Underground storage tanks have historically been the nation's number one source of ground water contamination, with over 500,000 confirmed releases and spills reported nationwide as of 2011. EPA and states' underground storage tank regulations were put in place to prevent releases of petroleum, and, if a release does occur, to insure that it is addressed immediately. Surrounding homeowners and tenants should know when that is happening.

LEGISLATIVE HISTORY: 2005-06: Senate Environmental Conservation Cmte. 2007-08: Senate Environmental Conservation Cmte. 2009: Environmental Conservation Cmte. 2010: S.4511 - Environmental Conservation Cmte; Notice of Committee Consideration - Requested; Reported and Committed to Finance; Reported and Committed to Rules 2012: S.4678 Environmental Conservation Cmte.

FISCAL IMPLICATIONS: None to the state. Costs to be borne by violators.

EFFECTIVE DATE: This act shall take effect thirty days after it shall have become a law.


Text

STATE OF NEW YORK ________________________________________________________________________ 1979 2013-2014 Regular Sessions IN SENATE (PREFILED) January 9, 2013 ___________
Introduced by Sen. FLANAGAN -- read twice and ordered printed, and when printed to be committed to the Committee on Cultural Affairs, Tourism, Parks and Recreation AN ACT to amend the navigation law, in relation to notification of discharge by the department of environmental conservation THE PEOPLE OF THE STATE OF NEW YORK, REPRESENTED IN SENATE AND ASSEM- BLY, DO ENACT AS FOLLOWS: Section 1. The opening paragraph of section 175 of the navigation law is designated subdivision 1 and a new subdivision 2 is added to read as follows: 2. UPON NOTIFICATION OF A DISCHARGE PURSUANT TO SUBDIVISION ONE OF THIS SECTION OR SUBDIVISION EIGHT OF SECTION 17-0303 OF THE ENVIRON- MENTAL CONSERVATION LAW, THE DEPARTMENT SHALL NOTIFY BY REGISTERED MAIL WITHIN FIVE DAYS: (A) THE CHIEF EXECUTIVE OFFICER OF ANY COUNTY, CITY, TOWN OR VILLAGE IMPACTED BY THE SPILL, AND (B) ALL LANDOWNERS OR TENANTS ADJACENT TO AND NEARBY THE SITE WHOSE PROPERTY OR DRINKING WATER SUPPLY MAY BE POTENTIALLY ADVERSELY IMPACTED BY SUCH DISCHARGE. FOR THE PURPOSES OF THIS SECTION, ADJACENT AND NEARBY LANDOWNERS AND TENANTS SHALL MEAN THOSE WITHIN TWO THOUSAND SIX HUNDRED FORTY FEET OF THE SPILL OR DISCHARGE. THE COST TO THE DEPARTMENT TO PROVIDE THE COMMUNITY NOTIFICATION UNDER THIS SUBDIVISION SHALL BE BORNE BY THE PARTY RESPON- SIBLE FOR THE DISCHARGE OR SPILL. S 2. This act shall take effect on the thirtieth day after it shall have become a law.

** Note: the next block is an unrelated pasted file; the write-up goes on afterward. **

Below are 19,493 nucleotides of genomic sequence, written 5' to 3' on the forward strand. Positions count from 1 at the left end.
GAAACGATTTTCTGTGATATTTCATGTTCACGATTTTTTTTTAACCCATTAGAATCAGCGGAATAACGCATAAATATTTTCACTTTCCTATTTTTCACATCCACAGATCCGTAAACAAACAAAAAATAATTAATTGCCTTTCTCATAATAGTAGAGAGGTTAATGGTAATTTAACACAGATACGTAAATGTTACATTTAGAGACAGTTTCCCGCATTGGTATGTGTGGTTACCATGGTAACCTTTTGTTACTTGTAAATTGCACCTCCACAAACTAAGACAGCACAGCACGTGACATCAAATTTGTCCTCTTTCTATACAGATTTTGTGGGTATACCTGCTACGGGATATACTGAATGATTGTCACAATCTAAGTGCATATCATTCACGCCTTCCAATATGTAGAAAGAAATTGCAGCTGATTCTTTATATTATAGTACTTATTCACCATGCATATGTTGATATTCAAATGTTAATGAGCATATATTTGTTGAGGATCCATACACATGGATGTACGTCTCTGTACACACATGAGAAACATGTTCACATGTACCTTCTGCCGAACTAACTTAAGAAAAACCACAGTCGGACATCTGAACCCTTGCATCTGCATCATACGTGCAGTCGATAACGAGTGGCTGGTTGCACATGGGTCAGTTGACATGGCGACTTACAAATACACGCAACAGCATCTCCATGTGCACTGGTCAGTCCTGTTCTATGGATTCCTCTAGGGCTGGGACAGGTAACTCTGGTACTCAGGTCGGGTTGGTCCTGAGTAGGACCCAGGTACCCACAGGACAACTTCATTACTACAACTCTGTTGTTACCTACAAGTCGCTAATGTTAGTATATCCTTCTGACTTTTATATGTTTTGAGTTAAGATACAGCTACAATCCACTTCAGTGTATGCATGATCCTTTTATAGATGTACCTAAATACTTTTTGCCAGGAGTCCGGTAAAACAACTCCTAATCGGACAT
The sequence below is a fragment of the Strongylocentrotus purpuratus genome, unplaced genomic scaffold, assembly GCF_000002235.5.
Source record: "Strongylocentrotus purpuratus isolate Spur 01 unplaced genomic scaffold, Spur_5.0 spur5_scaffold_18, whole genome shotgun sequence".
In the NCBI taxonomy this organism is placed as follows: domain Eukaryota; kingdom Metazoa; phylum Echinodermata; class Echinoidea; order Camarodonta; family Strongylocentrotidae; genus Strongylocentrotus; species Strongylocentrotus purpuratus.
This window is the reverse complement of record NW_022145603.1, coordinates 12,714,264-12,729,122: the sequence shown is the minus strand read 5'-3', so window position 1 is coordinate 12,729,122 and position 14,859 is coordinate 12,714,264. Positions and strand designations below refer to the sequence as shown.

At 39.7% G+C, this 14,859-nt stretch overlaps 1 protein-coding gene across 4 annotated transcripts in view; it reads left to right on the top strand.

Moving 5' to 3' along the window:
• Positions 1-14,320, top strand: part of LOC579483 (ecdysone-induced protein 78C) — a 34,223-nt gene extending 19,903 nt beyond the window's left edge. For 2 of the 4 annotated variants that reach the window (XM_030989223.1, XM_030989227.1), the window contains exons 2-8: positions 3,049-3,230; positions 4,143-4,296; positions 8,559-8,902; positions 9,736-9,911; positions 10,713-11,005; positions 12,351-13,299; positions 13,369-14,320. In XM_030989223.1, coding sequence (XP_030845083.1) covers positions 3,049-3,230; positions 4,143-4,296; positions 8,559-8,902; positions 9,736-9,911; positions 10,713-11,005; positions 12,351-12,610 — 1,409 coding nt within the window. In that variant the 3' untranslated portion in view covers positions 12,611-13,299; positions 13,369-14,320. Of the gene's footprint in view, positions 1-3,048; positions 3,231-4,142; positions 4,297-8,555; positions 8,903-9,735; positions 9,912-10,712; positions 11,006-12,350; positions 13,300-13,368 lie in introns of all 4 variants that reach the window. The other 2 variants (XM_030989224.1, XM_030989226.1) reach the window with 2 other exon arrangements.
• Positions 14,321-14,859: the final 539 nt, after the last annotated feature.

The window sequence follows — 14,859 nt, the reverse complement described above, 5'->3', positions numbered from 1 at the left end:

Comments

Open Legislation comments facilitate discussion of New York State legislation. All comments are subject to moderation. Comments deemed off-topic, commercial, campaign-related, self-promotional; or that contain profanity or hate speech; or that link to sites outside of the nysenate.gov domain are not permitted, and will not be published. Comment moderation is generally performed Monday through Friday.

By contributing or voting you agree to the Terms of Participation and verify you are over 13.

Discuss!

blog comments powered by Disqus